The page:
Tsitsipas stuns Djokovic to reach Toronto quarters

Published by Matt Trollope

Stefanos Tsitsipas celebrates his victory over Novak Djokovic at the Toronto Masters; Getty Images
Stefanos Tsitsipas continues his magnificent progress in Toronto, ending Novak Djokovic’s nine-match winning streak to reach the Rogers Cup quarterfinals. He’ll meet Alexander Zverev – again.

Greek teenager Stefanos Tsitsipas claimed another big scalp in a breakout season, upsetting Wimbledon champion Novak Djokovic to advance to the Rogers Cup quarterfinals in Toronto.

Tsitsipas beat the ninth seed 6-3 6-7(5) 6-3 to set up a showdown in the last eight with Alexander Zverev, who beat Tsitsipas in last week’s Washington DC semifinals.

Zverev, the defending champion in Canada, breezed past Russian qualifier Daniil Medvedev 6-3 6-2 to continue his dominance of fellow young players on the ATP tour.

Also winning through to the quarterfinals in Toronto were No.4 seed Kevin Anderson, sixth seed Marin Cilic and Grigor Dimitrov, the No.8 seed.

Dimitrov, who has struggled for form in recent months, ended the run of 20-year-old American Frances Tiafoe, while Cilic subdued 11th seed Diego Schwartzman.

But it was Tsitsipas – who backed up his victory over No.7 seed Dominic Thiem in the second round – that had everyone talking.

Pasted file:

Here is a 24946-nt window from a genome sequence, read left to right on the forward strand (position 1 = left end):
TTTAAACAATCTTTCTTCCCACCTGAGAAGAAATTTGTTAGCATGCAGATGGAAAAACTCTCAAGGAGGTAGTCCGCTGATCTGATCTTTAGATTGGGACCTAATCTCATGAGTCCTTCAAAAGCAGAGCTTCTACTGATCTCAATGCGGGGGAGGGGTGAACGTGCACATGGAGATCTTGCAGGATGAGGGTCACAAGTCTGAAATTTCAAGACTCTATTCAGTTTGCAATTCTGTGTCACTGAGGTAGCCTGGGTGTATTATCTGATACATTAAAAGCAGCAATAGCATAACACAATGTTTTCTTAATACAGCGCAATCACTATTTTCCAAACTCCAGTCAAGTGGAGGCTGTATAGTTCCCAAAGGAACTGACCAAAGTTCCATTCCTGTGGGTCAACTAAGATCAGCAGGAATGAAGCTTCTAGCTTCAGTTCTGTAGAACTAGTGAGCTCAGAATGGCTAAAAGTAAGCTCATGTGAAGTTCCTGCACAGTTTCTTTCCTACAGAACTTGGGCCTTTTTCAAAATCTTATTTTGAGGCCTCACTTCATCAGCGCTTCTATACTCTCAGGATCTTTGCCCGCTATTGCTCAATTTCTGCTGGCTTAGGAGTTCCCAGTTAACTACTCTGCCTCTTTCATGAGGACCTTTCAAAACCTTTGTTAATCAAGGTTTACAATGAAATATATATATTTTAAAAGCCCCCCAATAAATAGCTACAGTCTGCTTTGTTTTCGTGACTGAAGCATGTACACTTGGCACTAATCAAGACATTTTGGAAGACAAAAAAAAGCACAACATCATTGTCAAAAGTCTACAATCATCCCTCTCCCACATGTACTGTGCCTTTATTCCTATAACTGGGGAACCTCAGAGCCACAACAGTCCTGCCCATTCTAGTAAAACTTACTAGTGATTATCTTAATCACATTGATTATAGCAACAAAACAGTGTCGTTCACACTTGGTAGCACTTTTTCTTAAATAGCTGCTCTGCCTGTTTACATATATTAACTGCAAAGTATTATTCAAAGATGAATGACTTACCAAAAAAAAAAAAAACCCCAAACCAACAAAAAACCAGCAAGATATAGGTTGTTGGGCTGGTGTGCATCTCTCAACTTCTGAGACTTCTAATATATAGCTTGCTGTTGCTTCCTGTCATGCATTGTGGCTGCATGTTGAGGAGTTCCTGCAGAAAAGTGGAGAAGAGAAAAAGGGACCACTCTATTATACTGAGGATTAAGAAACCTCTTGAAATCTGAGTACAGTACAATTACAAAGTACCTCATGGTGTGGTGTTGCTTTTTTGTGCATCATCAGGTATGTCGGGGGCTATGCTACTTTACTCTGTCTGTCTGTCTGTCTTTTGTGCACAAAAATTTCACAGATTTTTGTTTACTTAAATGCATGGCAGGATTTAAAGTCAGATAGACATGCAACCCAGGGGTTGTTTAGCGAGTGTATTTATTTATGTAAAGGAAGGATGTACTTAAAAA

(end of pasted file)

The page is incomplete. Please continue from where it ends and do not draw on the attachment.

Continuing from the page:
“I’ve never felt so many emotions after a victory,” Tsitsipas said¬†after advancing to his first ATP Masters quarterfinal.

“I feel very proud for me, myself, and my country. I’m putting Greece more deep into the map of tennis. So I’m pretty sure I’m making my family proud, all of those people that are watching, my coach, my father. It was a very emotional win.”

RELATED: Nadal, Next Gen move on in Toronto

Djokovic, who was on a nine-match winning streak thanks to his victory at the All England Club followed by two straight-sets wins in Toronto, rarely looked settled throughout the match.

Yet this was perhaps due to his opponent’s inspired play as much as it was his own lack of feel.

Tsitsipas hit 42 winners in what he described as the best win of his career.

“I knew he had some issues in some particular shots in his game … so I was waiting and I grabbed him like a bulldog and stuck there and executed,” Tsitsipas said. “I knew that at some point he’s going to break, and I just patiently waited for this moment and it happened.”

Since the beginning of the clay-court season, which he kicked off with a run to the second round in Monte Carlo as a qualifier, Tsitsipas has won 27 of his last 37 matches and improved his ranking in that time from No.71 to No.27.

It has been nothing short of extraordinary progress, a run with highlights including a final in Barcelona, a trip to the fourth round at Wimbledon and last week’s success in DC.

Zverev will prove a difficult challenge.

Since a shock loss to Hyeon Chung at the Australian Open, the German has gone 12-1 against players in his generation – basically, anyone who was part of the “Next Gen” campaign when it launched two years ago, and any player still considered in that category – in the subsequent six months.

He beat Tsitsipas last week 6-2 6-4.

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